Follow Techotopia on Twitter

On-line Guides
All Guides
eBook Store
iOS / Android
Linux for Beginners
Office Productivity
Linux Installation
Linux Security
Linux Utilities
Linux Virtualization
Linux Kernel
System/Network Admin
Programming
Scripting Languages
Development Tools
Web Development
GUI Toolkits/Desktop
Databases
Mail Systems
openSolaris
Eclipse Documentation
Techotopia.com
Virtuatopia.com

How To Guides
Virtualization
General System Admin
Linux Security
Linux Filesystems
Web Servers
Graphics & Desktop
PC Hardware
Windows
Problem Solutions
Privacy Policy

  




 

 

Back: Including files
Forward: Syntactic conventions
 
FastBack: M4
Up: M4
FastForward: Writing Portable Bourne Shell
Top: Autoconf, Automake, and Libtool
Contents: Table of Contents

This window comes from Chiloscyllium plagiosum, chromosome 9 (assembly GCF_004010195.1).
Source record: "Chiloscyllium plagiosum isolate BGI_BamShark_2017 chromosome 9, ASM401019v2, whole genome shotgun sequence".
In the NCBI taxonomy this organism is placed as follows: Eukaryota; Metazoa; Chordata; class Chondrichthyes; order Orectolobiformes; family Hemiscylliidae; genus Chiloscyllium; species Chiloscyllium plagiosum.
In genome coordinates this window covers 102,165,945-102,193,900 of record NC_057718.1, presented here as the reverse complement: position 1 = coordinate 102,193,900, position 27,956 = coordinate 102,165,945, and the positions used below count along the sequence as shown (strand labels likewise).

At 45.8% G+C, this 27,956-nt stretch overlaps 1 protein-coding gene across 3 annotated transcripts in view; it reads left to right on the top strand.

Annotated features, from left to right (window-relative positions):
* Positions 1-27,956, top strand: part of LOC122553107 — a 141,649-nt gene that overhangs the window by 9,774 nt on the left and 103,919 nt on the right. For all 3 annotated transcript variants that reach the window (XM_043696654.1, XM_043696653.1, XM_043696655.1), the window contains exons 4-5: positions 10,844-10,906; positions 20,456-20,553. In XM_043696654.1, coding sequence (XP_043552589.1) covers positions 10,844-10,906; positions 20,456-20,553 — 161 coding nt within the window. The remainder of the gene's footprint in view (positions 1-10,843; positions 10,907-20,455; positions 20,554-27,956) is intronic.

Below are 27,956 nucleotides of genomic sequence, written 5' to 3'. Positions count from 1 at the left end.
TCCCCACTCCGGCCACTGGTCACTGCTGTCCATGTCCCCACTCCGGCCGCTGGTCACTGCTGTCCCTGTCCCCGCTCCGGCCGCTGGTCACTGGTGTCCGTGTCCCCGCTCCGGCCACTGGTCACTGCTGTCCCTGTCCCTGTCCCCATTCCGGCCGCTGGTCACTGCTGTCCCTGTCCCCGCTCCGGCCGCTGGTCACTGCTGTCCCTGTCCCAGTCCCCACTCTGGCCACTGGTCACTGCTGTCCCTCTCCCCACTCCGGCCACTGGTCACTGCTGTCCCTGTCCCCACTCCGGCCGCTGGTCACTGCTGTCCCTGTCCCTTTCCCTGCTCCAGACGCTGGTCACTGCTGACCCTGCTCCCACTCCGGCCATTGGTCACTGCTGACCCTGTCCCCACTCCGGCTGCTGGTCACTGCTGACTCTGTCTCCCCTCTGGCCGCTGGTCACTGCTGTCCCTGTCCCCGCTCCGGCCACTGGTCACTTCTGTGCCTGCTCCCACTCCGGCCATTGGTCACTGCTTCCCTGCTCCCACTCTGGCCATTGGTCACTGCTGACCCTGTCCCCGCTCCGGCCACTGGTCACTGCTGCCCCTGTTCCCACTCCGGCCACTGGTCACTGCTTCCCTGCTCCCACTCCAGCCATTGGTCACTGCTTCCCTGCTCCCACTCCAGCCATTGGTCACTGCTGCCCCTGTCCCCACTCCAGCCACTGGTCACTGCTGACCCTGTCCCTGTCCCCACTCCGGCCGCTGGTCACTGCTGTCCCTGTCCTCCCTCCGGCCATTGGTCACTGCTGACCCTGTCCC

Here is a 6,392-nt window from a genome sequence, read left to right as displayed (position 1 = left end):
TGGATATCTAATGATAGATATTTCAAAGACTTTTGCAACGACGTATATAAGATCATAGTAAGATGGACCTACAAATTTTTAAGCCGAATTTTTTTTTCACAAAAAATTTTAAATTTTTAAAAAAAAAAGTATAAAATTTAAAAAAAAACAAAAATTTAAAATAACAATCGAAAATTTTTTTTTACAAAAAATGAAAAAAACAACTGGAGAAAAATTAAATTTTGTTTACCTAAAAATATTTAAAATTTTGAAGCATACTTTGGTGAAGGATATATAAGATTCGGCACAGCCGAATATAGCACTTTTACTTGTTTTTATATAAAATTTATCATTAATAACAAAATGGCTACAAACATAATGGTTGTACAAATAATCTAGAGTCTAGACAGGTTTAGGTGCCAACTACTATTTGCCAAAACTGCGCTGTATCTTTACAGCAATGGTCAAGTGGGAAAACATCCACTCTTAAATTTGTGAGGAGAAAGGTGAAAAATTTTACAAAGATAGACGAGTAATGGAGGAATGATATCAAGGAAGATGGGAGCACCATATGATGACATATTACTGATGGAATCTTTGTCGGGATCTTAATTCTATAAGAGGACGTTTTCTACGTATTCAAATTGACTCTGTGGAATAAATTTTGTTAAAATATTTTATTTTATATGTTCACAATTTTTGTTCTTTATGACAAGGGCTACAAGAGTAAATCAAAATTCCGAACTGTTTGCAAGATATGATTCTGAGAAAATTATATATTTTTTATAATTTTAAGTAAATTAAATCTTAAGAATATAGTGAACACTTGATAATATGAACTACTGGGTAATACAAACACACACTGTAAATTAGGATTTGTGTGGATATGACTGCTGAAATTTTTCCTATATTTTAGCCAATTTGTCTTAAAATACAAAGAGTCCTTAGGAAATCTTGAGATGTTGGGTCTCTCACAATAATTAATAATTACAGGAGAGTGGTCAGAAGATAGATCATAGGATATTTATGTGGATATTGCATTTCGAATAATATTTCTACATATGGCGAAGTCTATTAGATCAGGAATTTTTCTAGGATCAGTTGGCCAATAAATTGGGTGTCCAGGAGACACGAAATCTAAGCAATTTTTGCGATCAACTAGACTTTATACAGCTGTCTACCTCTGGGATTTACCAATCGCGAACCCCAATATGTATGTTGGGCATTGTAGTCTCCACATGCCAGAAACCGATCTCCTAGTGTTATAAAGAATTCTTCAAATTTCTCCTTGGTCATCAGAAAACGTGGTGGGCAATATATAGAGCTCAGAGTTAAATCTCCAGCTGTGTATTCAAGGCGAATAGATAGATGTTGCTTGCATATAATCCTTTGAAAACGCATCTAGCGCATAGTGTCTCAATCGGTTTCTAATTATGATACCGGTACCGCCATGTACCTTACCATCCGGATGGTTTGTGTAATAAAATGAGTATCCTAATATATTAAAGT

Index: Index
About: About this document

21.5 Writing macros within the GNU Autotools framework

With a good grasp of M4 concepts, we may turn our attention to applying these principles to writing `configure.in' files and new `.m4' macro files. There are some differences between writing generic M4 input files and macros within the GNU Autotools framework and these will be covered in this section, along with some useful hints on working within the framework. This section ties in closely with 23. Writing New Macros for Autoconf.

Now that you are familiar with the capabilities of M4, you can forget about the names of the built-in M4 macros--they should be avoided in the GNU Autotools framework. Where appropriate, the framework provides a collection of macros that are laid on top of the M4 built-ins. For instance, the macros in the AC_ family are just regular M4 macros that take a number of arguments and rely on an extensive library of AC_ support macros.


This document was generated by Gary V. Vaughan on February, 8 2006 using texi2html

 
 
  Published under the terms of the Open Publication License Design by Interspire